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Radio Reference is a site that I really love.

English: Uniden BCT-15 scanner in its mounting...

Image via Wikipedia

It’s one of the few sites left on the internet that provides real “value for the money”… You go there and you get a useful feature, and it’s still free.

Better yet, a proliferation of “scanners” on iDevices and Androids owes quite a bit to Radio Reference, since most of these apps are powered by scanner feeds from Radio Reference. The developers (for the most part) put a pretty interface on it and whipped up a cool player that looks like a two-way radio so they can charge a few bucks for it.

Radio Reference is powered by feed providers. These are folks that have a scanner someplace that they connect to a computer, which in turn streams the audio from the scanner to the Radio Reference media servers, where people can then listen to the live streams any time they want.

I’m a feed provider. My local area wasn’t covered by any other scanners, and I had the equipment around, so I put a scanner up. My reasoning was more selfish than anything though. Now when I see a cop car fly past my house with lights on, I can just open an app on my phone, as opposed to leaving the comforts of my couch or deck to find a scanner and listen in.

Radio Reference brings an interesting development to those working in public safety. I used to worry about a few people around the neighborhood listening to my transmissions. Now, anyone with an internet connection can listen to my transmissions, regardless of their location on the globe.

This became evident recently with the active shooter situation at the Western Psychiatric Institute and Clinic (WPIC) hospital here in Pittsburgh. An hour into the incident, the “City of Pittsburgh Police, Fire, and EMS” feed had roughly 2500 listeners… And then it went silent.

That’s actually a bit of an understatement. It disappeared altogether. Not only did the audio feed stop streaming from the Radio Reference servers, but the entire entry for the feed disappeared from the web site as well.

The problem was later resolved. The feed provider had all of the frequencies from a standard City of Pittsburgh radio programmed into the scanner. This included “Tac” channels, which the swat/cert/sert teams eventually chose to operate on. After updating his scanner and (I imagine) working with the site administrators, brought the feed back online in all of it’s glory.

From the outside looking in, it appears that administrators on the site were listening to the feed, heard what was going on, and pulled the plug.

My opinion, modest as it may be, is that it was an innocent mistake, which in turn was ‘caught’ by an observant administrator type at Radio Reference, and then pulled in a hasty attempt to ensure sensitive information was not shared with the wrong people. Again, my modest opinion is that there was no malicious intent anywhere in that chain of events.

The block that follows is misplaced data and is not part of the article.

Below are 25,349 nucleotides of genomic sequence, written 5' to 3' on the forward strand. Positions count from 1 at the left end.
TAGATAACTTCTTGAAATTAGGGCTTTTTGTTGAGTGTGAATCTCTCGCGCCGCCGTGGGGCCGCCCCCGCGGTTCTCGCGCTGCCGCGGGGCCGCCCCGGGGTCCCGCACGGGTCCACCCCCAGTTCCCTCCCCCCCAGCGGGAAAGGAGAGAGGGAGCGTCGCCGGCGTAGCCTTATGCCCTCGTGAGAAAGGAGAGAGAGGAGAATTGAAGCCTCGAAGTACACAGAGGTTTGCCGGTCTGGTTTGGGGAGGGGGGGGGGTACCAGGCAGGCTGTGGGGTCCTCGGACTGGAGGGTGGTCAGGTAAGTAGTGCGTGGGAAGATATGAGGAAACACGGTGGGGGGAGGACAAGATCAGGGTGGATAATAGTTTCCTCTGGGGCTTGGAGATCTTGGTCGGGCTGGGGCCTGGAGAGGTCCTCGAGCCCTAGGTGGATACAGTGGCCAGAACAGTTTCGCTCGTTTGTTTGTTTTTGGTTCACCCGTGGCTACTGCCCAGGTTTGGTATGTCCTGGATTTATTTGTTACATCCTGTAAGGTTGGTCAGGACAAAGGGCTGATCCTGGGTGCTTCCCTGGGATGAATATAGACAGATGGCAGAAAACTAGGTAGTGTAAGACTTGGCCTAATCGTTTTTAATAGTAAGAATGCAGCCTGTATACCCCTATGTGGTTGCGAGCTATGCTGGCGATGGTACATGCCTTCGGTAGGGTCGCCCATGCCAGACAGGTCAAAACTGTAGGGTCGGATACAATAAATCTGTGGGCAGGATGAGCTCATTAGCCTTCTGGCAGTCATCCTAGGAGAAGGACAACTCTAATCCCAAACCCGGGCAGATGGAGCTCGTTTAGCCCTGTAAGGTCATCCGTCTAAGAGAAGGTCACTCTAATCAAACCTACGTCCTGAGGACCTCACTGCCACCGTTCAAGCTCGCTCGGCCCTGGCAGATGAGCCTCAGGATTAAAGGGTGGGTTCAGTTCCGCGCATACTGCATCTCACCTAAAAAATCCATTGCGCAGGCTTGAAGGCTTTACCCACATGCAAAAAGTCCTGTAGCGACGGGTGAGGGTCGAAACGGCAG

I think it raises some interesting issues. It’s pointed out some gray areas that need to be cleared up in the Feed Provider terms of service. More importantly I think it highlights the fact that the world is becoming a smaller place thanks (again) to technology.

I also genuinely and whole heartedly would like to say “Thank you”, as well as “Job well done” to every public safety employee that responded to this incident. From all accounts, the people involved were nothing short of amazing and professional, and the incident could have been much worse.

With the disclaimer out of the way, I would like to point out a criticism which is not limited to Pittsburgh or Allegheny County, and more directed to public safety as a whole. Think about what you’re broadcasting, and where you are broadcasting it.

The plug was pulled on the feed for good reason… Tactical teams were operating on a regular, unsecured, unencrypted frequency with no safeguards in place. If I had to speculate, I would guess the decision was made quickly, in the midst of many other life and death decisions, and wasn’t given much thought besides the availability of the channel in question.

I hope that moving forward this incident can help illustrate the need for a well thought out communications infrastructure, and strategy.  Also remember, it may not just be that old guy in the creepy apartment with his cat listening to the scanner anymore, it has potential to be the globe that’s listening to your radio traffic.

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Author: Steve Norcup

Steve Norcup is a twenty something I.T. manager for a medium size company based in West Mifflin, PA.

His work is technology, his passion is photography, and his opinions are at times controversial but always thoughtful and genuine.

Tierone Photography is a budding photography company he is working on growing in his free time. Don’t forget to take a look at, or find them on Facebook